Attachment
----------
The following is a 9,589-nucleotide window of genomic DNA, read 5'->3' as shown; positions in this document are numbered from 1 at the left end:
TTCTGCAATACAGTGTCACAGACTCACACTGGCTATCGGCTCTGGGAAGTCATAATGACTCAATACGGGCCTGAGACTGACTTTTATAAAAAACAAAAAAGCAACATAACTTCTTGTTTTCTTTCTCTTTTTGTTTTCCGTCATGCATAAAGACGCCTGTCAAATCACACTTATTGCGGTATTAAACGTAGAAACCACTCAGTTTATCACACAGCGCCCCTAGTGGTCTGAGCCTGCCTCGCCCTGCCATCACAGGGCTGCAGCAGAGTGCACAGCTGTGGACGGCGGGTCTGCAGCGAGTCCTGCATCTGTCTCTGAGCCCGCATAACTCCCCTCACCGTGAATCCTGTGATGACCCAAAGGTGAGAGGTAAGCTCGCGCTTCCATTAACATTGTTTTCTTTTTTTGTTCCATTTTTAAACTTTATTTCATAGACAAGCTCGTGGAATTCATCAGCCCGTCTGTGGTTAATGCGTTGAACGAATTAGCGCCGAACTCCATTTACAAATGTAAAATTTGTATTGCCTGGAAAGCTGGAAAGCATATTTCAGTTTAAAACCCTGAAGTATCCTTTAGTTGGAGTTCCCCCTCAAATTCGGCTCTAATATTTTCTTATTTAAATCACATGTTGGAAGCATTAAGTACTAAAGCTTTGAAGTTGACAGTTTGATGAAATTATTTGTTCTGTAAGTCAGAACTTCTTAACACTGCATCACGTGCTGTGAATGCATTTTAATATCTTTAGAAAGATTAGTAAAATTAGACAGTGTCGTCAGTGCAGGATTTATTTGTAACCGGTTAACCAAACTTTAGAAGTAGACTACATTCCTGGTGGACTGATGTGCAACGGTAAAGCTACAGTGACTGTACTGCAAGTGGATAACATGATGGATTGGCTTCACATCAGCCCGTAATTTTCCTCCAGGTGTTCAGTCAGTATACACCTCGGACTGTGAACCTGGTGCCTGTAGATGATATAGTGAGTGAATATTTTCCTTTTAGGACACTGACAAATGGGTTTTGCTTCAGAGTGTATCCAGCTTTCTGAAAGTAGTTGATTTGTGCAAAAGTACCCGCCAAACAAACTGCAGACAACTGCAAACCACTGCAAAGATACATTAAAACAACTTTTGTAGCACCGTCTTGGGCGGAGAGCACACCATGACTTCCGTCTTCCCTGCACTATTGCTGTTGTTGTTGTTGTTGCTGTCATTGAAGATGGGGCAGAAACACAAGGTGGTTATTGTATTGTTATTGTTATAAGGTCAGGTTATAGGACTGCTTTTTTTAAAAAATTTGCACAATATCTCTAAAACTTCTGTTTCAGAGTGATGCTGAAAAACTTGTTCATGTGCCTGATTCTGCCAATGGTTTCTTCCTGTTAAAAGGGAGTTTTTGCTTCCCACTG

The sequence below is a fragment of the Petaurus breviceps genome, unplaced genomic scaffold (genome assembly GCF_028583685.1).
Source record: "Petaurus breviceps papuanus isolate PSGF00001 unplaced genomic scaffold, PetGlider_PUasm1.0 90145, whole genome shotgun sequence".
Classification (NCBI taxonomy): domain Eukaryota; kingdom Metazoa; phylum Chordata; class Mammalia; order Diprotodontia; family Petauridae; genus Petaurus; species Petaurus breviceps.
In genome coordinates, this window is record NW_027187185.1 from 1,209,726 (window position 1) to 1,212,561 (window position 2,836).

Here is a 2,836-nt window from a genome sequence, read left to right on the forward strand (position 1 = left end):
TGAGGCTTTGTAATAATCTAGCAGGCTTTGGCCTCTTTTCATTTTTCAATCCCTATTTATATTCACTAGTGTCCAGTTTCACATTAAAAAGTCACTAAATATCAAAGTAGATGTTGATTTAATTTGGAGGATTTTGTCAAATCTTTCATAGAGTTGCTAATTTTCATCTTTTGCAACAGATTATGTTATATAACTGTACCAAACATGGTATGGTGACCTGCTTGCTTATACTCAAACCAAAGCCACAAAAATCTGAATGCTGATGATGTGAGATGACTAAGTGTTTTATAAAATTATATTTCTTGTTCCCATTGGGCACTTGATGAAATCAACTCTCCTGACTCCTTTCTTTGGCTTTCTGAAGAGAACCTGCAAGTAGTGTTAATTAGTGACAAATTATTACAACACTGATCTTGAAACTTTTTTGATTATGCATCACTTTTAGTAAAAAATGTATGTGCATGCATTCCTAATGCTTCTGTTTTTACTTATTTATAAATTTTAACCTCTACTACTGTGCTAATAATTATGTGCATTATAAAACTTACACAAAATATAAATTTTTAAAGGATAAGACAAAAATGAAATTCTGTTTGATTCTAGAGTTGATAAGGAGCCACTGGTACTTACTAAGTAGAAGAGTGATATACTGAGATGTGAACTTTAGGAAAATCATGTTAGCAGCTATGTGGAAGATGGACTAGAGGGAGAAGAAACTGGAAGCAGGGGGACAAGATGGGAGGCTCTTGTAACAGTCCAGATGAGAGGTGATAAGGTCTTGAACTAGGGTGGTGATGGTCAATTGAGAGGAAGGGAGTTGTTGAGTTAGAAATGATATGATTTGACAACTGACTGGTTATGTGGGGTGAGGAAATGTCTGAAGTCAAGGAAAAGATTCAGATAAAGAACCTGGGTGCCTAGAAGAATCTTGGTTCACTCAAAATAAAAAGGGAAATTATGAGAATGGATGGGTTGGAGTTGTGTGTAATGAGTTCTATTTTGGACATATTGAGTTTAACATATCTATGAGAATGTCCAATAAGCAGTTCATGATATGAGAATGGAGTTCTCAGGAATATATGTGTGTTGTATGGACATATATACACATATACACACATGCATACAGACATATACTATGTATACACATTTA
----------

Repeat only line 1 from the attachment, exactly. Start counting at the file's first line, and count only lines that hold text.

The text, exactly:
The following is a 9,589-nucleotide window of genomic DNA, read 5'->3' as shown; positions in this document are numbered from 1 at the left end: